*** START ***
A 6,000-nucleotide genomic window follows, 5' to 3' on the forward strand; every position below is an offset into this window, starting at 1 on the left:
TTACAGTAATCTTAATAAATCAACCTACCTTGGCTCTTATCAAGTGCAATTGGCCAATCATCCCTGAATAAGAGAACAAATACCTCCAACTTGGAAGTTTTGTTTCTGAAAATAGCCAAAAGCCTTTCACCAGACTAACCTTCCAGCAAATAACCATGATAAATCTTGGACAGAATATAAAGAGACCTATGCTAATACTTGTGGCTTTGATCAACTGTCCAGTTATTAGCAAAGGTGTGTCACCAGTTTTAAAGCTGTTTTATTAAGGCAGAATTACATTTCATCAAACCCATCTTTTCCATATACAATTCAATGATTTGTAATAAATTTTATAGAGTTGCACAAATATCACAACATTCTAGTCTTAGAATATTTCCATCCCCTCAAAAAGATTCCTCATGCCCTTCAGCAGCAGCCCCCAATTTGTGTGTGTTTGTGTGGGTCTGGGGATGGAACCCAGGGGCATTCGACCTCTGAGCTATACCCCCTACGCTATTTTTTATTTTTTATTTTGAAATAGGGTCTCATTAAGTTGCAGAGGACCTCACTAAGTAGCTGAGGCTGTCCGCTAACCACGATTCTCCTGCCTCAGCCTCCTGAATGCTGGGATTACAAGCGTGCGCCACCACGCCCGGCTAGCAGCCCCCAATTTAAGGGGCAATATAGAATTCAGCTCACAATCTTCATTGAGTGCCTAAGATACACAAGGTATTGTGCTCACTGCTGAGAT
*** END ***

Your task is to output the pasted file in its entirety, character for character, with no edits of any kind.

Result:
A 6,000-nucleotide genomic window follows, 5' to 3' on the forward strand; every position below is an offset into this window, starting at 1 on the left:
TTACAGTAATCTTAATAAATCAACCTACCTTGGCTCTTATCAAGTGCAATTGGCCAATCATCCCTGAATAAGAGAACAAATACCTCCAACTTGGAAGTTTTGTTTCTGAAAATAGCCAAAAGCCTTTCACCAGACTAACCTTCCAGCAAATAACCATGATAAATCTTGGACAGAATATAAAGAGACCTATGCTAATACTTGTGGCTTTGATCAACTGTCCAGTTATTAGCAAAGGTGTGTCACCAGTTTTAAAGCTGTTTTATTAAGGCAGAATTACATTTCATCAAACCCATCTTTTCCATATACAATTCAATGATTTGTAATAAATTTTATAGAGTTGCACAAATATCACAACATTCTAGTCTTAGAATATTTCCATCCCCTCAAAAAGATTCCTCATGCCCTTCAGCAGCAGCCCCCAATTTGTGTGTGTTTGTGTGGGTCTGGGGATGGAACCCAGGGGCATTCGACCTCTGAGCTATACCCCCTACGCTATTTTTTATTTTTTATTTTGAAATAGGGTCTCATTAAGTTGCAGAGGACCTCACTAAGTAGCTGAGGCTGTCCGCTAACCACGATTCTCCTGCCTCAGCCTCCTGAATGCTGGGATTACAAGCGTGCGCCACCACGCCCGGCTAGCAGCCCCCAATTTAAGGGGCAATATAGAATTCAGCTCACAATCTTCATTGAGTGCCTAAGATACACAAGGTATTGTGCTCACTGCTGAGAT